I’m with the rest, Liz. You should keep them all in. They bring an authenticity and realism to the period of the story – helps bring it alive. I’ve certainly heard of all three.

    PS: Good luck with The Road Back. Am looking forward to reading it.

    • Liz:

      Many thanks for that, Kit. I think your suggestions are in line with the majority. I’m so grateful for all of the advice I’ve received.

  • Kate Johnson:

    I’m with the majority here Liz: anything you can do to increase the “flavour” of the book sounds good.

    I’ve also had comments on terms used in my books (never from readers of the end product, but from anxious beta readers and editors who worry the terms won’t be understood). On the one hand I can see their point, that perhaps not everyone will know what a buck fence is, so perhaps I should explain it. But OTOH your heroine does, and she’s not going to try and explain it to herself or anyone else present. This is what Jenny Crusie calls an “As you know Bob,” moment!

    I agree with Christina, that perhaps a subtle explanation, perhaps to do with an action or thought, might help. “The buck fence, which to her had always looked like a line of wigwams marching down the field,” or similar (argh, is wigwam the term, or is it teepee? I don’t speak American West!).

    Still, take heart. I once had an American editor query the reference to a song in my book. She asked if it was by some British band no American would know, or perhaps it was too modern for the majority of readers. “It’s by the Beach Boys,” I replied, and she said no more on the matter!

  • At the risk of being jonny-come-lately, I agree wholeheartedly with everyone who urged you to keep all three in.

    Anybody who’s read Georgette Heyer and that’s gazillions, knows instantly what a poke bonnet is. You get things like “her bonnet with a fashionably high poke”. And anybody who hasn’t and wants to know will look it up. Learning is an instrinsic part of the enjoyment of reading.

    Your expressions add colour, flavour and atmosphere to the story – that’s what sets it aside. I’ve had experts criticise some of my Latinisms, but beta readers , the people who buy and devour books, remember! – love them.

  • Hi Liz

    I’m in the keep ’em all camp. I’ve never seen a poke bonnet before, but I’ve read about them and imagined something like your picture. Buck fence, bean porridge – new to me, but adds to the richness of the language used. I wouldn’t bother to explain them either unless it’s important to the plot that they correct fence is used as I can use my imagination. Reading new words in books is one way we expand our vocabulary so heaven forbid it gets dumbed down to words everyone understands.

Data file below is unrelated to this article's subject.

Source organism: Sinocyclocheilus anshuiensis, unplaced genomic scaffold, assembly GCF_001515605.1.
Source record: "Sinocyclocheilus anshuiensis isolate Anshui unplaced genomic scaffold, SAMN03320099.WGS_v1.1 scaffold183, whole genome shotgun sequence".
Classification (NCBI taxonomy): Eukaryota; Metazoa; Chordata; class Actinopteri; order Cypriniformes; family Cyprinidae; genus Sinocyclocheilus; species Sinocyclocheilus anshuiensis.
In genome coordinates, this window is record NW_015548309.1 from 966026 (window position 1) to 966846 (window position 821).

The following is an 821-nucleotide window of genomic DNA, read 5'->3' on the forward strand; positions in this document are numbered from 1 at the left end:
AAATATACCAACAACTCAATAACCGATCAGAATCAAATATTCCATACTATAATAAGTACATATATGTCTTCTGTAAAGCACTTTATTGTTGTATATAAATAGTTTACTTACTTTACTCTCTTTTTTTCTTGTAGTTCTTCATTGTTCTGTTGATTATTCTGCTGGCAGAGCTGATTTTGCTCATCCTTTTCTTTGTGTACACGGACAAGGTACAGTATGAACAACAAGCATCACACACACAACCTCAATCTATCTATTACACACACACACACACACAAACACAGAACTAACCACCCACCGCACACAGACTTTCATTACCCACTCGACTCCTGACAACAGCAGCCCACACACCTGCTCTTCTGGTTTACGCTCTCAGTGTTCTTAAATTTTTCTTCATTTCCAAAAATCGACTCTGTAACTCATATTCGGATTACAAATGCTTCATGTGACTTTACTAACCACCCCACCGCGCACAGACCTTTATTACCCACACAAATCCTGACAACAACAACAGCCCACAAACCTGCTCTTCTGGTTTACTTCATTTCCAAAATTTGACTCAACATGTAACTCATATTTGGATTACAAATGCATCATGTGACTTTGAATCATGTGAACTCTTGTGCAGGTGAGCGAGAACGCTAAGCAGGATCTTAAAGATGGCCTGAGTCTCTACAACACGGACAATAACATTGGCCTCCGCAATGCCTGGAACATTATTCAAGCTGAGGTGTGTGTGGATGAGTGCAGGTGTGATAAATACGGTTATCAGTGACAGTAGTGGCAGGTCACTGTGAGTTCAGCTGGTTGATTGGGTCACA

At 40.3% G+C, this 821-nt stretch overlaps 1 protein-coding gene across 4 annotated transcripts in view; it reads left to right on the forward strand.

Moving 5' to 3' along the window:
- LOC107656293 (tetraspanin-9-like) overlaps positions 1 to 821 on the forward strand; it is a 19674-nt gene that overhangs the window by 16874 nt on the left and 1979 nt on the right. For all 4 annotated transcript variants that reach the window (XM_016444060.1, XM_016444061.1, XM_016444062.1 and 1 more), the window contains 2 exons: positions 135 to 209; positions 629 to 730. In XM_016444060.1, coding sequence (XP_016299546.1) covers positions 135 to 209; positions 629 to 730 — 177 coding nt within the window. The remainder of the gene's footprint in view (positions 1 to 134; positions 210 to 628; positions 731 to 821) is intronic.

• Liz:

      Thank you for that, Sarah and Alison.

      You are definitely among the majority. I must confess to being delighted about that. I want it to be as authentic as possible, hence my trip to Wyoming this summer where I shall stay on a ranch for some of the time. (Every time I think of it, I start to walk with a bow-legged gait!).

  • It took me time to read all the tips, but I clearly loved the post. It proved to be very helpful to me and I’m certain to all of the commenters here!

  • Penny:

    I *love* reading novels that give the gift of interesting words, even when I can’t define them straight away. How else would I find out about sailing a ship-of-the-line, running an outlaw gang or…wearing a poke bonnet [btw I do know what that means!], for that matter? I suppose it’s possible to have too much of a good thing sometimes, but these words are good for writers and readers, in my opinion.
    Thanks for this post! [read via Sarah Duncan’s blog]
    Penny [aka Lucy Charles]

    • Liz:

      Many thanks for your comment, Penny.

      I, too, when reading a novel set in the past, love to pick up a new vocabulary. My only provisos are that I want the ‘new’ word to qualify something I recognise or else that its meaning is made fairly clear in the body of the text so that I’m not pulled out of the world of the fiction.